If there is one cause of cancer, it would be genetic damage to somatic cells. So all we have to do to cure cancer is prevent all genetic damage! That’s not a very useful prescription, unfortunately; it’s rather like saying that all we have to do to prevent accidental deaths is prohibit all potential causes of injury. The causes of genetic damage are ubiquitous.
We’re familiar with some. Smoking, for instance, irritates and damages the cells of the lung epithelium, and increases the rate of cancer incidence. UV radiation damages DNA, so prolonged exposure to the sun increases the rate of skin cancer. Chimney sweeps would get covered in the carcinogenic compounds present in soot, which would accumulate in folds of skin, and had phenomenal rates of scrotal cancer. So don’t clamber around in chimneys, stay in the dark all the time, and never start smoking, and you won’t get cancer, right? Wrong. You’ve eliminated some factors that increase the incidence of cancer, but not all. You might think that if we just eliminated every cause of genetic damage we’d be safe, except that there’s one we can’t get away from.
Cell division can cause spontaneous errors. We have all kinds of error-checking molecules that try to prevent it, but nothing in the natural world can be perfect. The error rate in human cell division is very low, about 1 mistake in every 1010 cell divisions, but it’s not zero — it means that every third division by a cell line will introduce an error. Many of your tissues are full of cells that are constantly dividing — epithelia in particular are continuously shedding old cells and dividing to produce new ones — so retiring to a dark bunker and breathing filtered air and eating only pure foods untainted by carcinogens (which don’t exist) won’t reduce your cancer risk to zero. The act of living is a cause of cancer.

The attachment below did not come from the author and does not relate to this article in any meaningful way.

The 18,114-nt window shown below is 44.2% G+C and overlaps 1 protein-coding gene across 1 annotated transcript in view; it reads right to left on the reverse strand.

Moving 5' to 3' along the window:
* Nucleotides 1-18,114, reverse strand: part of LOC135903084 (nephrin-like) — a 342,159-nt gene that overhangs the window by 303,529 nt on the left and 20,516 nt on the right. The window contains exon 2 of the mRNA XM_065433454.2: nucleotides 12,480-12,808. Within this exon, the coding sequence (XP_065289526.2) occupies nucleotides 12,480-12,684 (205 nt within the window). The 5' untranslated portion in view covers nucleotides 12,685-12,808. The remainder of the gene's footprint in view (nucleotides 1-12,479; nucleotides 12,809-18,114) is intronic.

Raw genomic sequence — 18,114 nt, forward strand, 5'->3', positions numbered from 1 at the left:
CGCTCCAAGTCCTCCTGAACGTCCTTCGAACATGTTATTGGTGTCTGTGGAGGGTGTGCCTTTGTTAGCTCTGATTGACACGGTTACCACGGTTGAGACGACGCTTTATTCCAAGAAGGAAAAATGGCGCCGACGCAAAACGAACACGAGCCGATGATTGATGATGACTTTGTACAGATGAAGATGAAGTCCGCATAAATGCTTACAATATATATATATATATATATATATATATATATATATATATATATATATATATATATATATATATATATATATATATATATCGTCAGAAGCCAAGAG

But, you might be wondering, how much does simple cell division contribute to cancer, compared to environmental risks? An analysis by Tomasetti and Vogelstein tries to quantify the relative risk, and comes to the conclusion that in many cases, the largest cause of cancers is simply bad luck, caused by stochastic errors in cell division, rather than any controllable environmental factors.
They accomplished this by doing a comparative analysis of different tissues in the body, by looking at the number of stem cell divisions required to produce and maintain that tissue over the lifetime of an individual, and comparing that to the frequency of cancers in that tissue. For instance, many of the cells of the brain are in a terminal state — they don’t divide any more, so the rate of cell division is relatively low. The lining of your intestine, on the other hand, is constantly shedding cells and reconstituting itself, so you’d expect the rate of stochastic genetic damage, and cancer, to be higher in the intestine than in the brain. By examining the cancer incidence in many tissues for which the number of generating stem cell divisions are known, we can get an estimate of the relative contribution of uninduced errors in cell division to cancer.
They produced a chart showing the correlation between the total number of stem cell divisions and cancer risk — it’s totally unsurprising. Actively dividing tissues are more prone to cancer.
The results showed that stochastic errors in cell division are the single greatest cause of cancer — it’s mostly due to bad luck, not simply due to reckless exposure to carcinogens.
A linear correlation equal to 0.804 suggests that 65% (39% to 81%; 95% CI) of the differences in cancer risk among different tissues can be explained by the total number of stem cell divisions in those tissues. Thus, the stochastic effects of DNA replication appear to be the major contributor to cancer in humans.